With the development of new materials, it is now known that there is no such thing as a fatigue endurance limit, i.e., materials do not have infinite life when the stress level is such that there is no fracture up to 10 million (1E7) cycles. The problem of testing materials above this number of cycles is that most testing equipment operates well below 150 Hz, making testing up to 1 billion (1E9) cycles or above an impracticality. The recent developments of ultrasonic testing machines where frequencies can go as high as 20 kHz or above enabled tests to be extended to these ranges in just a few days. This is now known as Very High Cycle Fatigue (VHCF). On the other hand, critical components used in Engineering applications are usually subjected to multi-axial loads, as is the case of the fuselage and wings of aircrafts which are subjected to biaxial states of stress. In this paper, VHCF cruciform test specimens purposely designed to develop orthogonal biaxial stresses with different biaxiality ratios will be analysed. The specimens are composed from Aluminium 6082-T651, a medium strength alloy used in many highly stressed engineering applications, including trusses, cranes, bridges and transportation. The specimens work as tuning forks with determined mode shapes at 20±0.5 kHz, where maximum principal stresses are developed at the centre of the specimen. Finite Element Analysis (FEA) is used to assess the dynamic behaviour of the specimens. The framework on how to design and manufacture cruciform specimens with different biaxiality ratios will be explained in a clear way so it can be used by other engineers in the field.

https://eprints.bournemouth.ac.uk/32003/

https://www.witpress.com/journals/cmem

**Source:** Manual

## Numerical Analysis of VHCF Cruciform Test Specimens with Non-Unitary Biaxiality Ratios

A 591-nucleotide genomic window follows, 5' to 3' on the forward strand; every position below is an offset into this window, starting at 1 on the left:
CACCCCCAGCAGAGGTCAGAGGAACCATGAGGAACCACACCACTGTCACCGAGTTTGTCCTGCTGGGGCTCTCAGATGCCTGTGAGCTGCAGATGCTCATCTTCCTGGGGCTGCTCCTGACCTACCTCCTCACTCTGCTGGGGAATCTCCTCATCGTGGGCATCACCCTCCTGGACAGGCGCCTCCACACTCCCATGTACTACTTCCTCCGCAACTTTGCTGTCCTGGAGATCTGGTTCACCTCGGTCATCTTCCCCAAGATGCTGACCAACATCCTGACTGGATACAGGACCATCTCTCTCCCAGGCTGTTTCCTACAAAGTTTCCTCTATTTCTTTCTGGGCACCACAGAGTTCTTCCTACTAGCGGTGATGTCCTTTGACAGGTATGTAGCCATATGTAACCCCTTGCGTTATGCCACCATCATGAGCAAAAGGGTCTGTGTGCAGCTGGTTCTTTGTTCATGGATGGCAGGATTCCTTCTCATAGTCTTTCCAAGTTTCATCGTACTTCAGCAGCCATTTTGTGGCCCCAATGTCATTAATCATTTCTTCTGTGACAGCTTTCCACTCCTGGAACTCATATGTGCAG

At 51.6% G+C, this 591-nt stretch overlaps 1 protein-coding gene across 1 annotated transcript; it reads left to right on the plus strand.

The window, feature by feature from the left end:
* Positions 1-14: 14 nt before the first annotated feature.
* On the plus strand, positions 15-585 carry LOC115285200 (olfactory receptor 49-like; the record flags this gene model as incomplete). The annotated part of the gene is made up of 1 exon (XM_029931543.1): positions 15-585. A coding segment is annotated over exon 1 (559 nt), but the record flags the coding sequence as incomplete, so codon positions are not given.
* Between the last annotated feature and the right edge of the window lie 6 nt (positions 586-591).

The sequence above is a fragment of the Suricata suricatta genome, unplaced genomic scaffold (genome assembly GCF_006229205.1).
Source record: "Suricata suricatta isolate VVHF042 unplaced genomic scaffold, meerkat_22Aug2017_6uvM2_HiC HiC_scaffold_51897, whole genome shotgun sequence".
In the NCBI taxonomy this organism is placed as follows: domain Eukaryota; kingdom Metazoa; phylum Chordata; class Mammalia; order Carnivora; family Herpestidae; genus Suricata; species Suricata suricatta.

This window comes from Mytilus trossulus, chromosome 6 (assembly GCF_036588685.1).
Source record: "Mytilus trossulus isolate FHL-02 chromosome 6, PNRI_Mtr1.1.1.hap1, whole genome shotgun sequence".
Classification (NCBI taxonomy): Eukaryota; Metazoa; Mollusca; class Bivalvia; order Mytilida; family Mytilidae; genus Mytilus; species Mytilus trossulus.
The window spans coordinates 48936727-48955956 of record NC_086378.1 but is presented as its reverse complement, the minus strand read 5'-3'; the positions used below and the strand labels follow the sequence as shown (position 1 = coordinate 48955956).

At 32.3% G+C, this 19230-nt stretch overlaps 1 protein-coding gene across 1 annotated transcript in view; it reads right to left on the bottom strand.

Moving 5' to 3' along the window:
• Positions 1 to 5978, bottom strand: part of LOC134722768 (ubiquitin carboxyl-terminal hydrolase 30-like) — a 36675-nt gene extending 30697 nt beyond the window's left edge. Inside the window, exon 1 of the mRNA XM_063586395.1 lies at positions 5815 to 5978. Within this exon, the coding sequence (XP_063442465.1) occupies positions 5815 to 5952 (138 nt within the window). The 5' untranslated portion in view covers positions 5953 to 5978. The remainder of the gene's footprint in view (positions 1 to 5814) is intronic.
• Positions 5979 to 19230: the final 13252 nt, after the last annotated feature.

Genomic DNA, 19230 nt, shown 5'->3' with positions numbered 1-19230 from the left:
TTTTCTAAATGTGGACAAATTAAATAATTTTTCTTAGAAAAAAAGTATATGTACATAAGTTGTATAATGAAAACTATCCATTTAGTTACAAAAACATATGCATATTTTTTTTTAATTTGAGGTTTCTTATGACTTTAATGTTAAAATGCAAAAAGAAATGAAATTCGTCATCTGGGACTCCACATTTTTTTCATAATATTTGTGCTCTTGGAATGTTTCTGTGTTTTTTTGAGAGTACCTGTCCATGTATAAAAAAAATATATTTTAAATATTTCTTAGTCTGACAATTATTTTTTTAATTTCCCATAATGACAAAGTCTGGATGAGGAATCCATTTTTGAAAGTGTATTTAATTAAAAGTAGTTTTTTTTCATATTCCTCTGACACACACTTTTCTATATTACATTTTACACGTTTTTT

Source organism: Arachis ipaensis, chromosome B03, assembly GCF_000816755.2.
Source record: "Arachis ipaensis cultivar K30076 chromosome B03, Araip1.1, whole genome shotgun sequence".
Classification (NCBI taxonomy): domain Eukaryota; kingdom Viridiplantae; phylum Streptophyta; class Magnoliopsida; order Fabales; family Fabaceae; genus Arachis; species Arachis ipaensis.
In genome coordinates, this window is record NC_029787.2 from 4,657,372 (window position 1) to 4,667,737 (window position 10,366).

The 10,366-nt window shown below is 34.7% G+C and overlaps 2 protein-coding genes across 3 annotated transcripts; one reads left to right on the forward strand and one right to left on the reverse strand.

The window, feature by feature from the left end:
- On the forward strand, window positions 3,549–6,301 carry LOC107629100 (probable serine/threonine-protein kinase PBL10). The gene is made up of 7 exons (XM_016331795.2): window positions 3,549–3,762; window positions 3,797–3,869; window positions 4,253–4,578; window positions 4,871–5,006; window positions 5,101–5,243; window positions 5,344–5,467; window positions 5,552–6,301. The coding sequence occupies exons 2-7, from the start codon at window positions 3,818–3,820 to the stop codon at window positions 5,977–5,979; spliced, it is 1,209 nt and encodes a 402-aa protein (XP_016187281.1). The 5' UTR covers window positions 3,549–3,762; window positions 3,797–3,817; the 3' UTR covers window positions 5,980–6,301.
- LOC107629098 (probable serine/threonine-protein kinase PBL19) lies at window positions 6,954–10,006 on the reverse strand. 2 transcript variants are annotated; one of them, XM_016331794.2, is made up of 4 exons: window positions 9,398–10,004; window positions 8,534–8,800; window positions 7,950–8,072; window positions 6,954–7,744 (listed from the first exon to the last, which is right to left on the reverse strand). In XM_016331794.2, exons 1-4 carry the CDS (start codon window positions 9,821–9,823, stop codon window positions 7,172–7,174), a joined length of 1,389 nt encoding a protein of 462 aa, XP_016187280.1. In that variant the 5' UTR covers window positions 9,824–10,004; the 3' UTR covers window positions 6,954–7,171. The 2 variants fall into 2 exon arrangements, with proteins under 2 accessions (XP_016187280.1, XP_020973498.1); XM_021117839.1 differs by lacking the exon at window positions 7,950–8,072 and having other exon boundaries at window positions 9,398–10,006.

**Authors: **Montalvão, D., Blaskovics, A., Costa, P., Reis, L. and Freitas, M.

**Journal:** International Journal of Computational Methods and Experimental Measurements

**Volume:** 7

**Issue:** 4

**Pages:** 327-339

**ISSN:** 2046-0546

**Abstract:**

With the development of new materials, it is now known that there is no such thing as a fatigue endurance limit, i.e., materials do not have infinite life when the stress level is such that there is no fracture up to 10 million (1E7) cycles. The problem of testing materials above this number of cycles is that most testing equipment operates well below 150 Hz, making testing up to 1 billion (1E9) cycles or above an impracticality. The recent developments of ultrasonic testing machines where frequencies can go as high as 20 kHz or above enabled tests to be extended to these ranges in just a few days. This is now known as Very High Cycle Fatigue (VHCF). On the other hand, critical components used in Engineering applications are usually subjected to multi-axial loads, as is the case of the fuselage and wings of aircrafts which are subjected to biaxial states of stress. In this paper, VHCF cruciform test specimens purposely designed to develop orthogonal biaxial stresses with different biaxiality ratios will be analysed. The specimens are composed from Aluminium 6082-T651, a medium strength alloy used in many highly stressed engineering applications, including trusses, cranes, bridges and transportation. The specimens work as tuning forks with determined mode shapes at 20±0.5 kHz, where maximum principal stresses are developed at the centre of the specimen. Finite Element Analysis (FEA) is used to assess the dynamic behaviour of the specimens. The framework on how to design and manufacture cruciform specimens with different biaxiality ratios will be explained in a clear way so it can be used by other engineers in the field.

https://eprints.bournemouth.ac.uk/32003/

https://www.witpress.com/journals/cmem

**Source:** BURO EPrints